Next to my grandparent’s home was the chowky-daar compound: where all the compound’s ‘security guards’ stayed. They were all Pathan, friendly and they often had their kids with them who would play around the dusty grounds with whatever toys and balls they could get a hold of.

As my cousins and I also spent a bit of time outside, we’d often hear the other children playing, laughing and screaming. They were just like us, with a thick white cement barrier standing in between.  Even then, however, that didn’t stop their fulfillment of their curiousity about the kids next door. Often times, they would peer over and talk to us – sometimes. They were more often than not extremely shy.

There was one child in particular who caught my eye and my heart: Kashmir.

He was beautiful. Taupe skin, green blazing eyes which I have never encountered since, golden hair and a smile that left you in tears. And his name. Kashmir. As a Kashmiri, his name resounded with me – the beauty of his name was reflected perfectly and without hesitation in him.

He must have been around five years old. He was kind, but witty and sharp – that tongue of his was quick. He shyly smiled at the girls and was quick to get active and run around. He had not time for conversation – he had football to play and siblings to chase.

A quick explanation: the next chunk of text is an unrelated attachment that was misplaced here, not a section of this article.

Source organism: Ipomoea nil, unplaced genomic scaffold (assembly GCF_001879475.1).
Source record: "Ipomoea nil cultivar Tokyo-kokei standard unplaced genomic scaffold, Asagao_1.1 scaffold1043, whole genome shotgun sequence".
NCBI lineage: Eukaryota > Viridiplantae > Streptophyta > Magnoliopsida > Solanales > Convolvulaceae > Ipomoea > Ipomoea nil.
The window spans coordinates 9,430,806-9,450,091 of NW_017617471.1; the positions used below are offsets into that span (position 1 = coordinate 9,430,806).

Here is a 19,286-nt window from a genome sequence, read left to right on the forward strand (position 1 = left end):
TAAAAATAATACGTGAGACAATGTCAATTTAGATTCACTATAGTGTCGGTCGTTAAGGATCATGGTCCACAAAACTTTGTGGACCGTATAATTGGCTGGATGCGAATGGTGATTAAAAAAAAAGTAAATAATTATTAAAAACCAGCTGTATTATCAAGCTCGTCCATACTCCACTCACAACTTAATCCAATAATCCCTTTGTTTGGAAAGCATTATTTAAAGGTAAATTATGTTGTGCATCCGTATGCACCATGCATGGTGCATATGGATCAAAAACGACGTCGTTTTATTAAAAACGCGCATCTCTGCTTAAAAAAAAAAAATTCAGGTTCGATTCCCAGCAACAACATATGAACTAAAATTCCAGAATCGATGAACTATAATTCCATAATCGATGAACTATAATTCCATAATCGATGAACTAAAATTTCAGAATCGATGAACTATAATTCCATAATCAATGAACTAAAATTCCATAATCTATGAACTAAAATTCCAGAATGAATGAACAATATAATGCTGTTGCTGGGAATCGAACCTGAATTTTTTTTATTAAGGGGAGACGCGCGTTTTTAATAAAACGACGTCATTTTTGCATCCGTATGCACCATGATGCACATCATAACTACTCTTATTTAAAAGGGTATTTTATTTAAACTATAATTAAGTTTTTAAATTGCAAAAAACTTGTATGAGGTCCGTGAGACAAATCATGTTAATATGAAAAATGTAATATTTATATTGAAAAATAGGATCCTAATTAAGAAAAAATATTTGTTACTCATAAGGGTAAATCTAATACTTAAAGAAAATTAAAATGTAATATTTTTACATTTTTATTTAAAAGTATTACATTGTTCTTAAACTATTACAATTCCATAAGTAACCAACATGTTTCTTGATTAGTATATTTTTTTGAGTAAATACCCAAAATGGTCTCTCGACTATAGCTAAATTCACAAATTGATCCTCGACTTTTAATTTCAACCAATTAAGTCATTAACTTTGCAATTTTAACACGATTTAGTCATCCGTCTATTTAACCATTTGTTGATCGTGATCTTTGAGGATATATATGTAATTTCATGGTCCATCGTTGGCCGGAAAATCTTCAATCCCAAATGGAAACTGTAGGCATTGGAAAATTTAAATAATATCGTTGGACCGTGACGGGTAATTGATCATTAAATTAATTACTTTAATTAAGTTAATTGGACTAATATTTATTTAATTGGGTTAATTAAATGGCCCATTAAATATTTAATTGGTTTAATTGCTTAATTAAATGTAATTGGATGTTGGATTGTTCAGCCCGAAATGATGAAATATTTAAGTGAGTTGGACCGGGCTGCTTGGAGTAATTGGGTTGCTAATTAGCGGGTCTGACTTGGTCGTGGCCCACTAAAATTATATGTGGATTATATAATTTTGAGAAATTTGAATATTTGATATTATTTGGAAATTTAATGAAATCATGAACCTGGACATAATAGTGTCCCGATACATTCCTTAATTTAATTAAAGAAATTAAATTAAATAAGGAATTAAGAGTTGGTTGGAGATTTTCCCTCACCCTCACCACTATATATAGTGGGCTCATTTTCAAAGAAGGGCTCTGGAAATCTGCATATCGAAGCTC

I only spent around two months in Lahore before returning to Karachi for the remainder of my six month stay. During these two months I never got to know Kashmir beyond the large white barrier that stood against us, but an irrevocable imprint was left.

Today, 11 years later and thousands of miles away, I still often wonder about what happened to Kashmir. I wonder about the sort of young man he might have become. I wonder if he’s even had that chance in a country ridden now with instability, violence and desolation. I wonder about what he’s doing, what he wants in life and where he situates himself in the slowly crumbling society around – especially as a Pathan, an ethnic group which faces much discrimination in Pakistan for being associated with the Taliban.

I wonder if he’s picked up arms.

I wonder if he’s been caught in a crossfire. Or in one of the many bombings which have shaken the region.

It’s silly, really. That a young boy of a mere 5 years old whom I met 11 years ago – and even just barely at that – still remains with me. And so deeply. These days, for some reason, he is more present than ever in my mind. Thoughts of him are not accompanied by happy memories but more so with aching speculation of his present and future.

I hope Kashmir is safe. That he is alive. That he still has that sly innocence about himself and that he, most of all, is happy.